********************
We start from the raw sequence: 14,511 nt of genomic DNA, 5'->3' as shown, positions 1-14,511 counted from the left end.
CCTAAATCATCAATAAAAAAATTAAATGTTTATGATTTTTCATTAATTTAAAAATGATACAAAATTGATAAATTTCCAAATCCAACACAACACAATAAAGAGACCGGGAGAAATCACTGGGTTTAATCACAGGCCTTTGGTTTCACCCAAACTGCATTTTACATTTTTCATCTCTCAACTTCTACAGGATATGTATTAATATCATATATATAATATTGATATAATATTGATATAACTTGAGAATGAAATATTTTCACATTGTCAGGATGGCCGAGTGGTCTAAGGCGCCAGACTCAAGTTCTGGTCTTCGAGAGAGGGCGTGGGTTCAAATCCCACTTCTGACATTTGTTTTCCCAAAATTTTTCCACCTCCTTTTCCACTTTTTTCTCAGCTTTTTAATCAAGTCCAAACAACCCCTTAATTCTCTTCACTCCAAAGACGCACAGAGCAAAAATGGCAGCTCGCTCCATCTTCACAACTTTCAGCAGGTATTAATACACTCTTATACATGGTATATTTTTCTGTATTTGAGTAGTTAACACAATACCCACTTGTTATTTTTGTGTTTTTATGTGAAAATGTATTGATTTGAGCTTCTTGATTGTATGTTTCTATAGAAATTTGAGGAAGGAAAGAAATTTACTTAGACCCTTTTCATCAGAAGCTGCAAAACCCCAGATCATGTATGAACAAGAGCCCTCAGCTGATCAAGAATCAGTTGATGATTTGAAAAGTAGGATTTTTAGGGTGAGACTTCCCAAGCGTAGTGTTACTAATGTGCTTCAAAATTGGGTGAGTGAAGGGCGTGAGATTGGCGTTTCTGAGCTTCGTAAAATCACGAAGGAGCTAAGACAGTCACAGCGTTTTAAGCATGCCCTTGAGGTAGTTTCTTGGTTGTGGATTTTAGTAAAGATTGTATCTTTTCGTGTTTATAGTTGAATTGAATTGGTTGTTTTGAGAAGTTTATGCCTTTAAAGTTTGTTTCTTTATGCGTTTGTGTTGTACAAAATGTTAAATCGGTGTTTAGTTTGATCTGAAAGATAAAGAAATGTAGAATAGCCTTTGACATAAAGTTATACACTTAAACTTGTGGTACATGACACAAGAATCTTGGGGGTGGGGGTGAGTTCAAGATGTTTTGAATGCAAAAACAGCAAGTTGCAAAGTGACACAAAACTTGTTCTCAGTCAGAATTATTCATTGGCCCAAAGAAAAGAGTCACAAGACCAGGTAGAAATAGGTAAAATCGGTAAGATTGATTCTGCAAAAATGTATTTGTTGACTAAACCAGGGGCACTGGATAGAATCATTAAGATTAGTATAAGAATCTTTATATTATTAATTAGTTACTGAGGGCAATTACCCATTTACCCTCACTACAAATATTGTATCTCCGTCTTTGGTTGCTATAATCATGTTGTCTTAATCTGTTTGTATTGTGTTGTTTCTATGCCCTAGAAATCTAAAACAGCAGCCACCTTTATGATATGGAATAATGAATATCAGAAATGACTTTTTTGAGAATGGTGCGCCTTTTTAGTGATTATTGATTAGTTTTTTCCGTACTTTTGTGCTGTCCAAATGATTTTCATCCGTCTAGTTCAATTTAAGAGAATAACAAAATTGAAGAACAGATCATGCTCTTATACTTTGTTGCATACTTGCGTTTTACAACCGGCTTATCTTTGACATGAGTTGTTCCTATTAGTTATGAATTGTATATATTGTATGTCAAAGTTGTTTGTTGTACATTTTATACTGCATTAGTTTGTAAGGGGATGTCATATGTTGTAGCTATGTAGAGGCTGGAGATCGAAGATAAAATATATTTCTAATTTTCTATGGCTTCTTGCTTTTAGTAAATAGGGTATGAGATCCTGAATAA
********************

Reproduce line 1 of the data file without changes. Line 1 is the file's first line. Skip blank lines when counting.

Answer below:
We start from the raw sequence: 14,511 nt of genomic DNA, 5'->3' as shown, positions 1-14,511 counted from the left end.